JTs is a great hand to cbet in this situation as we can make some great pairs on the turn and river and also can turn the nut straight. Hence this is a nice spot for a cbet as a bluff. We expect him to fold hands which are better than ours such as KQs, QJs, 22.
However, if he does continue, we have a good chance of making a stronger hand with a Jack, Ten or 8.
This hand would also become even better if there was a diamond on the board as we can turn backdoor flush draws to go along with our other equity.
Cbetting example 2: A set multiway
For some more experienced players, this may be an obvious cbetting spot but it’s good to discuss as some newer players may make the mistake of slow playing.
We raised a pair of 2s from the button and the blinds both call and check the flop. This situation is a clear spot to value bet as the flop is quite wet with both players having plenty of draws and good pairs in their range that the can call with.
We expect hands which are worse than our to call and since we have the third strongest hand possible at this point we want to try to build the pot as large as possible.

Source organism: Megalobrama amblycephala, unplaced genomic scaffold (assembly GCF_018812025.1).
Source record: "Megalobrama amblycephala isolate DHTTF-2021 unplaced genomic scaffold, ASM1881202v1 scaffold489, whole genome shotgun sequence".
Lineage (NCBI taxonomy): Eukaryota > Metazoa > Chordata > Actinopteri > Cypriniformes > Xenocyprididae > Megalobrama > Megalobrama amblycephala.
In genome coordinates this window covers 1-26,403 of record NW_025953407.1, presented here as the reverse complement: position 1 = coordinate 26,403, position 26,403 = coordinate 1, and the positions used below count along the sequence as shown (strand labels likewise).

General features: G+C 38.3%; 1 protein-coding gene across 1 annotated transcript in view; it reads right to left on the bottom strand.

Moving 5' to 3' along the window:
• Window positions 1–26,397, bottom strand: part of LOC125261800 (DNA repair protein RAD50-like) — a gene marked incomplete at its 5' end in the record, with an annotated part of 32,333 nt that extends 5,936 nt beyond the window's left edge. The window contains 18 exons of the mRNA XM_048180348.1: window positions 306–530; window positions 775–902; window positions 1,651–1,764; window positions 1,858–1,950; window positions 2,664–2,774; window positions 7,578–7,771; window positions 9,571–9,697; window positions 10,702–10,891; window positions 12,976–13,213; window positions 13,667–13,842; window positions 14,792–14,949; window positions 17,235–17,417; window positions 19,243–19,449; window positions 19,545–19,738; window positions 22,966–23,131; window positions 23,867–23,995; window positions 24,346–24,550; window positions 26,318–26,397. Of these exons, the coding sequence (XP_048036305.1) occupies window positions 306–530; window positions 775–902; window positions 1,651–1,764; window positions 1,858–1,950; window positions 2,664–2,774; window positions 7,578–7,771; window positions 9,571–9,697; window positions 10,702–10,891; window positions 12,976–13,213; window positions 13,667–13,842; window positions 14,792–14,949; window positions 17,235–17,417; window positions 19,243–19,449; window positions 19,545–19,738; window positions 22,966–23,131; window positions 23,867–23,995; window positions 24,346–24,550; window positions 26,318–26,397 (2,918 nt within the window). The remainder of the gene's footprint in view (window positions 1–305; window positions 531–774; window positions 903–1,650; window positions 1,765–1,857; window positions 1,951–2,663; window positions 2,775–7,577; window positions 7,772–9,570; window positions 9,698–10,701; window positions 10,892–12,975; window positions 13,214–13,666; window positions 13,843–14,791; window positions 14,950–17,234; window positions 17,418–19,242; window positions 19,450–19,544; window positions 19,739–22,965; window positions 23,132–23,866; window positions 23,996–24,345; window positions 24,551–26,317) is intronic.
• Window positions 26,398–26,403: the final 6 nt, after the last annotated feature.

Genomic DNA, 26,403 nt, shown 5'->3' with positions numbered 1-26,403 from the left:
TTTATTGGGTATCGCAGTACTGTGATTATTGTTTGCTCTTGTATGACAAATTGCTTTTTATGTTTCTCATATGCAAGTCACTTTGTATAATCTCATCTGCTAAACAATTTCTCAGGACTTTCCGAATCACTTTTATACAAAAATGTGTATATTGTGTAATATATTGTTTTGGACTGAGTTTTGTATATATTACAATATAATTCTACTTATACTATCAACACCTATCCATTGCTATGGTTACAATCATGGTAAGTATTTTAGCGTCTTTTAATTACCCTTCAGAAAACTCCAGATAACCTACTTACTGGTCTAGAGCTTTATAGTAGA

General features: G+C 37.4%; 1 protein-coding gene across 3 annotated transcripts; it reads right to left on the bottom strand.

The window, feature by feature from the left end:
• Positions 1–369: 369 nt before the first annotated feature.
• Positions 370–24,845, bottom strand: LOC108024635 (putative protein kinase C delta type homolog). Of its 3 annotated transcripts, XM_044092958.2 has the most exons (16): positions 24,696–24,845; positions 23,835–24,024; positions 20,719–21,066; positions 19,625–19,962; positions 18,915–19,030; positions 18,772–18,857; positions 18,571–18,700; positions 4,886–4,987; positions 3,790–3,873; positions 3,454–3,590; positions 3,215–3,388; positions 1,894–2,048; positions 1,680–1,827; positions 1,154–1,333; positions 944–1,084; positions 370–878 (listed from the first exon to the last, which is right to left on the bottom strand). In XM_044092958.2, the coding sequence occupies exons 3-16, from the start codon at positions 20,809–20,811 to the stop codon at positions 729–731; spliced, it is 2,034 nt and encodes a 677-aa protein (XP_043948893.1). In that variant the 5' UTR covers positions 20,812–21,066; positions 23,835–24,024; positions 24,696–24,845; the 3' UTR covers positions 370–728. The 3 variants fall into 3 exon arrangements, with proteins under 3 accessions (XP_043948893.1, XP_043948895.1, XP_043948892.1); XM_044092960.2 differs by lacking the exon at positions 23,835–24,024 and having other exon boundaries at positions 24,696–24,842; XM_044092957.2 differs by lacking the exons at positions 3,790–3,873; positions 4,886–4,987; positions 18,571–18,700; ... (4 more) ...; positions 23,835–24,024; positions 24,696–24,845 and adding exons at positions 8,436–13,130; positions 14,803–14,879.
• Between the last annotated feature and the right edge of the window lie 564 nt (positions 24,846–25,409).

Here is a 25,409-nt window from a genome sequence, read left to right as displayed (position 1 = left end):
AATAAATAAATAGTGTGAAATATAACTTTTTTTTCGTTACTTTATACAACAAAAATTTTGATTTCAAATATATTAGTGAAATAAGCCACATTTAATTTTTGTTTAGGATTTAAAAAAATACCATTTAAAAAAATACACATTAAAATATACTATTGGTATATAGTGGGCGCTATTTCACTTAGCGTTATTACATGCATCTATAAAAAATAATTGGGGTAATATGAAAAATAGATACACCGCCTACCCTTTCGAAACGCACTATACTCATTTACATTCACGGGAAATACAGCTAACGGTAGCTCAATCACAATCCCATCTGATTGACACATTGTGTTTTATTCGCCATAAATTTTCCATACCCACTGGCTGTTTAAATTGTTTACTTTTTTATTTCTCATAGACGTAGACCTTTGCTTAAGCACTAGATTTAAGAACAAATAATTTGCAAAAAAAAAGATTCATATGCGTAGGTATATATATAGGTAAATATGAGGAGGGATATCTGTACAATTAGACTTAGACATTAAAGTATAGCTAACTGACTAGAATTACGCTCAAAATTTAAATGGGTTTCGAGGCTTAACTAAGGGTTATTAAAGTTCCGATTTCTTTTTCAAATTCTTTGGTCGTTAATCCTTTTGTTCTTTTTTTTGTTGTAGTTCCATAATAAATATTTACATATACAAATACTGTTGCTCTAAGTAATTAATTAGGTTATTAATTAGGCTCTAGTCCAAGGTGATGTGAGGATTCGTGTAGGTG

Cbetting example 3: No equity multiway pot
Below is a terrible spot for a continuation bet:
We raised a limper with 98s and also get a call from the BB. On this board, we have no equity and are very unlikely to win if our cbet is called plus we are multiway.
We should just give up on this flop and potentially look for an opportunity to take down the pot on later streets if our opponents show no interest in the pot.
Don’t make the mistake of overvaluing the gutshot straight draw – any ace will beat us on a Jack turn or river and we could already be behind to a flush.
Good situations to check back a hand
Your opponent is aggressive and you are likely to see a check-raise – when you have a medium strength hand and get check-raised you will be put in a very tough spot.
This is unlikely to happen against a passive opponent so you can value bet more of your medium strength hands liberally. But against an aggressive opponent, you should be more conservative.
You have a hand with SDV – sometimes you have a hand that just wants to get to showdown (such as bottom pair). cbetting this hand will not achieve anything (fold out better or be called by worse) so it makes the most sense to add this to your checking range.
Your opponent isn’t likely to fold if you are bluffing – fish don’t fold, so don’t bluff them with weak hands.
You can induce your opponent to bluff – this is a strategy designed to exploit weak players. With strong hands, you can sometimes check back the flop instead of cbetting vs overly aggressive opponents.